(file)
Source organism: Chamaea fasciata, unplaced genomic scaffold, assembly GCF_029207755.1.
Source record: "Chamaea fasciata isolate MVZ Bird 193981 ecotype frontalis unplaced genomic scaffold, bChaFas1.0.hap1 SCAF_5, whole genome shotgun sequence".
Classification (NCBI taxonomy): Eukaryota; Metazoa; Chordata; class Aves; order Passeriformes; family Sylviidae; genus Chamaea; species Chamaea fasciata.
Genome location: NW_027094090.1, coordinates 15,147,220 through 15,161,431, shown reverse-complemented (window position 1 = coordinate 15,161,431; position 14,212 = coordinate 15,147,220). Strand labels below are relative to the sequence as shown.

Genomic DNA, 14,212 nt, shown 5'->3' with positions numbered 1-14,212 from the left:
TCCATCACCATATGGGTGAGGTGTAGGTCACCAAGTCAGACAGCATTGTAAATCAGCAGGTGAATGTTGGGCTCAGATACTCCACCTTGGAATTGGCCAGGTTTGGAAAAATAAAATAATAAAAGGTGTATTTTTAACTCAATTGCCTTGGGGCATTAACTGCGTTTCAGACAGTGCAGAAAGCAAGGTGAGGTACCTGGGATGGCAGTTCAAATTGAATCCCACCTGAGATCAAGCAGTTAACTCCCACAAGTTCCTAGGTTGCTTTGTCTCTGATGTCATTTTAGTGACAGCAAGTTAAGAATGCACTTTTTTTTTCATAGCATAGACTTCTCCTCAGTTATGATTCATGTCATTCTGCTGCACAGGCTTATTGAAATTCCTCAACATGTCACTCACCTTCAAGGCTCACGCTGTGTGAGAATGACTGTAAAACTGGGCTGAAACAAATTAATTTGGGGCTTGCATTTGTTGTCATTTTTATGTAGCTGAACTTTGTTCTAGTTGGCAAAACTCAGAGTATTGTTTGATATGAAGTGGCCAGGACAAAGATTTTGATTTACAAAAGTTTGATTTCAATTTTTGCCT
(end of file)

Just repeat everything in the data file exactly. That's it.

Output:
Source organism: Chamaea fasciata, unplaced genomic scaffold, assembly GCF_029207755.1.
Source record: "Chamaea fasciata isolate MVZ Bird 193981 ecotype frontalis unplaced genomic scaffold, bChaFas1.0.hap1 SCAF_5, whole genome shotgun sequence".
Classification (NCBI taxonomy): Eukaryota; Metazoa; Chordata; class Aves; order Passeriformes; family Sylviidae; genus Chamaea; species Chamaea fasciata.
Genome location: NW_027094090.1, coordinates 15,147,220 through 15,161,431, shown reverse-complemented (window position 1 = coordinate 15,161,431; position 14,212 = coordinate 15,147,220). Strand labels below are relative to the sequence as shown.

Genomic DNA, 14,212 nt, shown 5'->3' with positions numbered 1-14,212 from the left:
TCCATCACCATATGGGTGAGGTGTAGGTCACCAAGTCAGACAGCATTGTAAATCAGCAGGTGAATGTTGGGCTCAGATACTCCACCTTGGAATTGGCCAGGTTTGGAAAAATAAAATAATAAAAGGTGTATTTTTAACTCAATTGCCTTGGGGCATTAACTGCGTTTCAGACAGTGCAGAAAGCAAGGTGAGGTACCTGGGATGGCAGTTCAAATTGAATCCCACCTGAGATCAAGCAGTTAACTCCCACAAGTTCCTAGGTTGCTTTGTCTCTGATGTCATTTTAGTGACAGCAAGTTAAGAATGCACTTTTTTTTTCATAGCATAGACTTCTCCTCAGTTATGATTCATGTCATTCTGCTGCACAGGCTTATTGAAATTCCTCAACATGTCACTCACCTTCAAGGCTCACGCTGTGTGAGAATGACTGTAAAACTGGGCTGAAACAAATTAATTTGGGGCTTGCATTTGTTGTCATTTTTATGTAGCTGAACTTTGTTCTAGTTGGCAAAACTCAGAGTATTGTTTGATATGAAGTGGCCAGGACAAAGATTTTGATTTACAAAAGTTTGATTTCAATTTTTGCCT